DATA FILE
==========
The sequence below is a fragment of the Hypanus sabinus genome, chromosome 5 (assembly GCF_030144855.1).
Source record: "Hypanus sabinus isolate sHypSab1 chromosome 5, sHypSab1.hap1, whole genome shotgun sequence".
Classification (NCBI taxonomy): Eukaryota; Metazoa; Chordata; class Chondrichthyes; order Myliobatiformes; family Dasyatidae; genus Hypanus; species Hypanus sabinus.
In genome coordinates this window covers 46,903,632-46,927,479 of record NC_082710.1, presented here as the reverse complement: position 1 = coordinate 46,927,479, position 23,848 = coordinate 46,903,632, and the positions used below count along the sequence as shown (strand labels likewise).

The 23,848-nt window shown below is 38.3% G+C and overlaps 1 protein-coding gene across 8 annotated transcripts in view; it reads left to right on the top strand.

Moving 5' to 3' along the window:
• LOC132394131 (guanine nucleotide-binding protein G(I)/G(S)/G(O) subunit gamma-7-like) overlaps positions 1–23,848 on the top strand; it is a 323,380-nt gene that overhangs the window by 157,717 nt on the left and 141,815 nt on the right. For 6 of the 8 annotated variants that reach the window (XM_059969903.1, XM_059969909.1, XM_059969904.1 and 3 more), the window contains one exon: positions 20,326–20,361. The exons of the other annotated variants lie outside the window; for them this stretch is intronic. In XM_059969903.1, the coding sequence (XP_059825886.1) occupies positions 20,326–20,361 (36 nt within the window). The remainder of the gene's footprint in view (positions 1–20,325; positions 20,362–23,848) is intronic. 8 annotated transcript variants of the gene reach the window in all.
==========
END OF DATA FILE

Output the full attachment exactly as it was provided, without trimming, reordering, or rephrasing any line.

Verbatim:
The sequence below is a fragment of the Hypanus sabinus genome, chromosome 5 (assembly GCF_030144855.1).
Source record: "Hypanus sabinus isolate sHypSab1 chromosome 5, sHypSab1.hap1, whole genome shotgun sequence".
Classification (NCBI taxonomy): Eukaryota; Metazoa; Chordata; class Chondrichthyes; order Myliobatiformes; family Dasyatidae; genus Hypanus; species Hypanus sabinus.
In genome coordinates this window covers 46,903,632-46,927,479 of record NC_082710.1, presented here as the reverse complement: position 1 = coordinate 46,927,479, position 23,848 = coordinate 46,903,632, and the positions used below count along the sequence as shown (strand labels likewise).

The 23,848-nt window shown below is 38.3% G+C and overlaps 1 protein-coding gene across 8 annotated transcripts in view; it reads left to right on the top strand.

Moving 5' to 3' along the window:
• LOC132394131 (guanine nucleotide-binding protein G(I)/G(S)/G(O) subunit gamma-7-like) overlaps positions 1–23,848 on the top strand; it is a 323,380-nt gene that overhangs the window by 157,717 nt on the left and 141,815 nt on the right. For 6 of the 8 annotated variants that reach the window (XM_059969903.1, XM_059969909.1, XM_059969904.1 and 3 more), the window contains one exon: positions 20,326–20,361. The exons of the other annotated variants lie outside the window; for them this stretch is intronic. In XM_059969903.1, the coding sequence (XP_059825886.1) occupies positions 20,326–20,361 (36 nt within the window). The remainder of the gene's footprint in view (positions 1–20,325; positions 20,362–23,848) is intronic. 8 annotated transcript variants of the gene reach the window in all.